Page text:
The Remarkable Ordinary
How to Stop, Look, and Listen to Life
by Frederick Buechner

This well known inspirational author's latest book is based on a series of mostly unpublished lectures, and reveals how to stop, look, and listen to your life. It's definitely a book for pondering and mulling. Here is an excerpt from Frederick Buechner's intro...
"I am haunted now as I never was before by the sense that we all of us have the mark of God's thumb upon us. We have the image of God within us. We have a holy place within us that gets messed up in a million ways. But it's there, and more and more I find myself turning inward toward that and trying to learn how to be quiet. Someone once gave me a book called Creative Silence, and I thought, Oh, that's just what I need.

So I'm writing, I suppose, hoping to get another few steps in that direction, toward turning off the eternal chatter, the endless dialogue that goes on inside most of us ... to stop those words and just to exist somehow in the fullness ... and to let whatever is down in the holy place drift up."

The sun and her flowers
by rupi kaur

This is the author's second collection of poetry. I haven't read her first book, but now I want to find it. For I was very drawn to her poems. This volume is divided into five main chapters and is adorned with simple illustrations by Ms. Kaur. Her writing is poignant and moving. She writes of life as a journey of wilting, falling, rooting, rising, and blooming.

In my copy of the book I have pencil-lined a few spots that speak to me. Here is one: "healing is everyday work".

It's true, sometimes we think we should get healed in our bodies or minds or hearts and then all will be well, we hope, forever. But every day we can get bruised or wounded or sick, and so the author's words 'healing is everyday work' is very meaningful to me. I think of the words from the Lord's Prayer, give us this day our daily bread, and I think we ought to pray the same for our wellness, give us this day our daily portion of healing we need today. 

Here is another poem that I starred in the book... something I don't want to forget:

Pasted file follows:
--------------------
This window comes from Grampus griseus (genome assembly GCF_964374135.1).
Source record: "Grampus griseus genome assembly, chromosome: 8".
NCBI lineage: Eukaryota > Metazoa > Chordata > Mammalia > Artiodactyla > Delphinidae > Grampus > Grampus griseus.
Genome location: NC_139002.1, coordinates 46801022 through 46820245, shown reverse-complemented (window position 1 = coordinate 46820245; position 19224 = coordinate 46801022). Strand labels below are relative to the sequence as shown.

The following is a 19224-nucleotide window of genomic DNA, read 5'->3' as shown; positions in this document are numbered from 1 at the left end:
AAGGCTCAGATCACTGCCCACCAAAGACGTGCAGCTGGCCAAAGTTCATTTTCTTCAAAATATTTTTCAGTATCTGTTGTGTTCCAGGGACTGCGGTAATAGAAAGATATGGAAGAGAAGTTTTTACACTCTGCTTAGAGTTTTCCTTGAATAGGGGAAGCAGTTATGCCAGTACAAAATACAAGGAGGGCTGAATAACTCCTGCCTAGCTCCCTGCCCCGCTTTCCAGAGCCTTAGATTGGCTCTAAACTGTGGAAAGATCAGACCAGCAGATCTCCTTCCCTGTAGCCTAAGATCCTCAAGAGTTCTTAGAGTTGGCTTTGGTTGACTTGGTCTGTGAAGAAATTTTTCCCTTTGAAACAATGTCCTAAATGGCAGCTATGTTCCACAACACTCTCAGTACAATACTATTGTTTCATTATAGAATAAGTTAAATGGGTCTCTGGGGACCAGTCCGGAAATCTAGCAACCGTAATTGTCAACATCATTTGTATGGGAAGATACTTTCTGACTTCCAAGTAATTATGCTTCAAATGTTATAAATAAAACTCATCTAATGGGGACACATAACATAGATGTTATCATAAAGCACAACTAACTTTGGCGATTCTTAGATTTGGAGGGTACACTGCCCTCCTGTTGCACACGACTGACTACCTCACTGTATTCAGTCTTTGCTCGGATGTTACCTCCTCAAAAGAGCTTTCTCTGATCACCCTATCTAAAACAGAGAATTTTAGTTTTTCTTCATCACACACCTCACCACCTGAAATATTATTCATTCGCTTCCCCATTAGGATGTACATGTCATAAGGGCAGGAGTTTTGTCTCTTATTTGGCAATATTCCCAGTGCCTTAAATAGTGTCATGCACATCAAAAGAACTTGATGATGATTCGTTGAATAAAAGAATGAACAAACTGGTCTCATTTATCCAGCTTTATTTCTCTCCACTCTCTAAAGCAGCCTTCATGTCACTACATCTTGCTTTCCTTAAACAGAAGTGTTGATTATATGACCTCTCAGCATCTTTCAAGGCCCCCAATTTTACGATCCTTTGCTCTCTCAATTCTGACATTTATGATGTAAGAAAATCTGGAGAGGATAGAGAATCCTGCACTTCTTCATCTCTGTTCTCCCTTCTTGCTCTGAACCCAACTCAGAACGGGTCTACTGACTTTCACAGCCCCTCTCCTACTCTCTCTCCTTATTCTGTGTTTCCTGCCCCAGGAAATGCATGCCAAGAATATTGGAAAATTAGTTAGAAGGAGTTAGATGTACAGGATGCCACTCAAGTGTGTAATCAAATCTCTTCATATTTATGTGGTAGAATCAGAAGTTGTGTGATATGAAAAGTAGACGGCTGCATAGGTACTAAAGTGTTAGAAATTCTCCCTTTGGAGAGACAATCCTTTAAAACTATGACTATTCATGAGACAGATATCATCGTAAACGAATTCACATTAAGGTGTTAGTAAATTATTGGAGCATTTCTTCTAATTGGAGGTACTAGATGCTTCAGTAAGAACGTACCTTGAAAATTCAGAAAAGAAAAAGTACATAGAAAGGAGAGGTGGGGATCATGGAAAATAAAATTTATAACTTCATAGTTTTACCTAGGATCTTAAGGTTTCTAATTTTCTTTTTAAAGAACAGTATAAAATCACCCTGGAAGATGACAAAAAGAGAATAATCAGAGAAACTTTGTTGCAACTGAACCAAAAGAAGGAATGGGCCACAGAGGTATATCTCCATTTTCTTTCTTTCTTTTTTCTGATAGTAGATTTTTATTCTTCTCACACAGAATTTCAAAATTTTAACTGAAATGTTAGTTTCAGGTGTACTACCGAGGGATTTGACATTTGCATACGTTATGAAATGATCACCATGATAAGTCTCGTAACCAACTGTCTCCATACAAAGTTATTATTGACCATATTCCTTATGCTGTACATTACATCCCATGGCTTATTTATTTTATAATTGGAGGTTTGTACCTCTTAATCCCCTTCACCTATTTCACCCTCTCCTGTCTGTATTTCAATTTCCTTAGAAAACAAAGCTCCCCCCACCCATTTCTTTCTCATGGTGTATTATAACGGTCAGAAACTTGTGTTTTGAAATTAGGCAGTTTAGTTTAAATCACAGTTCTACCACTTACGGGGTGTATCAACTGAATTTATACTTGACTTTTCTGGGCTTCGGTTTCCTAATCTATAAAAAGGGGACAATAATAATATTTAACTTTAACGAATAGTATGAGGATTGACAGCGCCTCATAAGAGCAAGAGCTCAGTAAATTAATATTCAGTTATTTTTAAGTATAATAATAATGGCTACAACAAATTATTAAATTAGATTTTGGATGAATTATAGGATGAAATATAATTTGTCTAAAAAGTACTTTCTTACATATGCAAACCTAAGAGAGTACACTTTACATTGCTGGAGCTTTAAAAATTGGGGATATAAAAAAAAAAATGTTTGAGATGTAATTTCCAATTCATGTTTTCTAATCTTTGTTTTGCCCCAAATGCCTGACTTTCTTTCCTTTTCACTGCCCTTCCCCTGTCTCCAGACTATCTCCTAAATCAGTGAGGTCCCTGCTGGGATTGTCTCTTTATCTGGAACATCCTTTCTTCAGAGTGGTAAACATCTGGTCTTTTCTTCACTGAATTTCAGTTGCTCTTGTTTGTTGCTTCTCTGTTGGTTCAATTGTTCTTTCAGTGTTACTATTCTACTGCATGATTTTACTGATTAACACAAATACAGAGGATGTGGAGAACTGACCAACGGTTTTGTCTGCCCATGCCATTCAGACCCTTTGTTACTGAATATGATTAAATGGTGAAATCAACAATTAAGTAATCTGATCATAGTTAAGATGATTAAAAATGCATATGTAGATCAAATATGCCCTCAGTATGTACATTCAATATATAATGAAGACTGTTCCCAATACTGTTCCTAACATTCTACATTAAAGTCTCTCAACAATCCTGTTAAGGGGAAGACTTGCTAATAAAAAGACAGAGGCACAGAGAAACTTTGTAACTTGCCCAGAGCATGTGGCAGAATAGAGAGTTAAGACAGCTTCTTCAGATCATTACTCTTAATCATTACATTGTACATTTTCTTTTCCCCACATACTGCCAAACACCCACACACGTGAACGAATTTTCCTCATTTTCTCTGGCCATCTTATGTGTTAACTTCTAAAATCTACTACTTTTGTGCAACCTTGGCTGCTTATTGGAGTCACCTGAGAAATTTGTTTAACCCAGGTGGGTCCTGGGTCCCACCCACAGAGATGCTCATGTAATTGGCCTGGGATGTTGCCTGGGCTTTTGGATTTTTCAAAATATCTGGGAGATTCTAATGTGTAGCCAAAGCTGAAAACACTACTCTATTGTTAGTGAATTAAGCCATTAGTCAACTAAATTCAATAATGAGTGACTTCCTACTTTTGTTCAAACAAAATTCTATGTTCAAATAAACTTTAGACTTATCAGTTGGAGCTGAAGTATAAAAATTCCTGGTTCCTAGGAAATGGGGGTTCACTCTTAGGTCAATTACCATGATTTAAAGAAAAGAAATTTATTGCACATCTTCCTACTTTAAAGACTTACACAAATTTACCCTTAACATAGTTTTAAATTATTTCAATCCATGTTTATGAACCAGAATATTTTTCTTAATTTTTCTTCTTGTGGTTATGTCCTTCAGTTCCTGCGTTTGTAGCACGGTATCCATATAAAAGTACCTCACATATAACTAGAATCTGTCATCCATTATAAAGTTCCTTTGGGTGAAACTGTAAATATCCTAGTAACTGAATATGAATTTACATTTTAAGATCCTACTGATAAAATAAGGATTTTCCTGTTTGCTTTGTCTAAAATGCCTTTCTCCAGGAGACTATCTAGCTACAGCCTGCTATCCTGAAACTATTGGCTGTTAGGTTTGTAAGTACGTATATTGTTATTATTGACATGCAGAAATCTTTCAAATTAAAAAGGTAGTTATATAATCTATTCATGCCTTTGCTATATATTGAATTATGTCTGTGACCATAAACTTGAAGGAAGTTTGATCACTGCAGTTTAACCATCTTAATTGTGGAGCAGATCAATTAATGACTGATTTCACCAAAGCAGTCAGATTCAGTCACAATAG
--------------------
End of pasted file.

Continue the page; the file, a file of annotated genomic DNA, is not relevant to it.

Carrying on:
you have so much
but are always hungry for more
stop looking up at everything you don't have
and look around at everything you do


I recently borrowed a copy of Robert Fulghum's All I Really Need to Know, I Learned in Kindergarten from the library. You know, I don't think I ever read his book when it first came out in 1986. I heard all about it but never felt compelled to read it. Funny thing, that is. But, even though I'm late to ride on the swirl of international bestseller fever, I have to say I've thoroughly enjoyed this quarter century classic. To laugh, to ponder, to wonder as he writes his little tales. What I found most refreshing was that feeling I got as I read something that had been written before computers and the Internet. To me, there is a marked difference in mindset and outlook. I felt a little homesick for that time in our lives which seems so very far away now, maybe even lost forever. Yet, when I hear the little ping on my iPhone, I remember I'm also a 21st century girl now. And am happy about it too.

When doldrums hit in the midst of lingering winter grayness and frigid nights, when the news media is filled with dismaying stories about what some people do to other people, what do you do to revive your soul's dismay and distress?

Dear Mr. Robert Fulghum says he listens to Ludwig van Beethoven's Ninth Symphony; it reminds him about the goodness in life in spite of life's chaos and hardships. Beethoven was nearly deaf when he wrote that magnificent piece, and for Fulghum, that piece of music testifies to him that there is something that transcends the hard things in life and trumpets out hope to us and our world.

I thought I would go listen to this piece of music as these thoughts ruminate in my mind. I found a wonderful performance by the Chicago Symphony Orchestra, conducted by well known Ricardo Muti on YouTube... you can find it HERE. And, in case you are wondering, the gorgeous Ode to Joy that many of us know and love comes from the Ninth.

* * * * *

And, so there's a glimpse into my life as the new year begins. We started out rather slow but the momentum is gathering, and I look forward to the weeks and months ahead with their promise of possibility. We've got books to write, people to see, places to visit. Maybe you've got kitties to pet and grandbaby cheeks to kiss, and together we can dream of new ventures unfolding as mornings bring us new days filled with mercy and grace. Some of our projects may take all year to finish. But that's okay, it gives us a very good reason to wake up in the morning.

On that note, I'm wishing you
glimpses of heaven in unexpected places
and a very Happy New Year!

With love,